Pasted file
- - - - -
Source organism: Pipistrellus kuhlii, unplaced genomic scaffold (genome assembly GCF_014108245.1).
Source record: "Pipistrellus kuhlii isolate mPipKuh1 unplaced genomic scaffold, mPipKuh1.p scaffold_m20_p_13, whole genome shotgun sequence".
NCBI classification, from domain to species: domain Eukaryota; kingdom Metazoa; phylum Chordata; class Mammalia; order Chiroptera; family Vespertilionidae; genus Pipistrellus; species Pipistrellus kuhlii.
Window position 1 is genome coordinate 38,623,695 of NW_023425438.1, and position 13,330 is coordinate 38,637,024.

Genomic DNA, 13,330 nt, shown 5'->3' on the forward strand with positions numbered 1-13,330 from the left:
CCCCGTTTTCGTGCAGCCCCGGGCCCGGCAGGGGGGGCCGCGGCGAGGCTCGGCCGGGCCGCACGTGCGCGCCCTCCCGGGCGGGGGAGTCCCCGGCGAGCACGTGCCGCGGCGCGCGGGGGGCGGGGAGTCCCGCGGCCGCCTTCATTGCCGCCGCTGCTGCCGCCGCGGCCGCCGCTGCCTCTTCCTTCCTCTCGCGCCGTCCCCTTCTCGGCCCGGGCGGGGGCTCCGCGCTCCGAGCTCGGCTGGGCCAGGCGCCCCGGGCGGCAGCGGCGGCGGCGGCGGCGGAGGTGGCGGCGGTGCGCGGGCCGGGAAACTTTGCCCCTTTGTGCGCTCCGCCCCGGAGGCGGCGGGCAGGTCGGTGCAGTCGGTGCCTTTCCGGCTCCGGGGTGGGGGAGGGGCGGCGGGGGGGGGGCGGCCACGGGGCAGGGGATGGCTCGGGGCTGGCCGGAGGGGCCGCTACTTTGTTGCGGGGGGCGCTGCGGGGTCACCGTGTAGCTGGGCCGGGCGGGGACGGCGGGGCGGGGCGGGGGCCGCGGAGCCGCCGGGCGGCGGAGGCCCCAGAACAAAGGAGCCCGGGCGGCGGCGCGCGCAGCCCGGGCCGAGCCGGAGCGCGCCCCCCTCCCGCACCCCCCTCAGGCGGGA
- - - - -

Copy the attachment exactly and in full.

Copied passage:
Source organism: Pipistrellus kuhlii, unplaced genomic scaffold (genome assembly GCF_014108245.1).
Source record: "Pipistrellus kuhlii isolate mPipKuh1 unplaced genomic scaffold, mPipKuh1.p scaffold_m20_p_13, whole genome shotgun sequence".
NCBI classification, from domain to species: domain Eukaryota; kingdom Metazoa; phylum Chordata; class Mammalia; order Chiroptera; family Vespertilionidae; genus Pipistrellus; species Pipistrellus kuhlii.
Window position 1 is genome coordinate 38,623,695 of NW_023425438.1, and position 13,330 is coordinate 38,637,024.

Genomic DNA, 13,330 nt, shown 5'->3' on the forward strand with positions numbered 1-13,330 from the left:
CCCCGTTTTCGTGCAGCCCCGGGCCCGGCAGGGGGGGCCGCGGCGAGGCTCGGCCGGGCCGCACGTGCGCGCCCTCCCGGGCGGGGGAGTCCCCGGCGAGCACGTGCCGCGGCGCGCGGGGGGCGGGGAGTCCCGCGGCCGCCTTCATTGCCGCCGCTGCTGCCGCCGCGGCCGCCGCTGCCTCTTCCTTCCTCTCGCGCCGTCCCCTTCTCGGCCCGGGCGGGGGCTCCGCGCTCCGAGCTCGGCTGGGCCAGGCGCCCCGGGCGGCAGCGGCGGCGGCGGCGGCGGAGGTGGCGGCGGTGCGCGGGCCGGGAAACTTTGCCCCTTTGTGCGCTCCGCCCCGGAGGCGGCGGGCAGGTCGGTGCAGTCGGTGCCTTTCCGGCTCCGGGGTGGGGGAGGGGCGGCGGGGGGGGGGCGGCCACGGGGCAGGGGATGGCTCGGGGCTGGCCGGAGGGGCCGCTACTTTGTTGCGGGGGGCGCTGCGGGGTCACCGTGTAGCTGGGCCGGGCGGGGACGGCGGGGCGGGGCGGGGGCCGCGGAGCCGCCGGGCGGCGGAGGCCCCAGAACAAAGGAGCCCGGGCGGCGGCGCGCGCAGCCCGGGCCGAGCCGGAGCGCGCCCCCCTCCCGCACCCCCCTCAGGCGGGA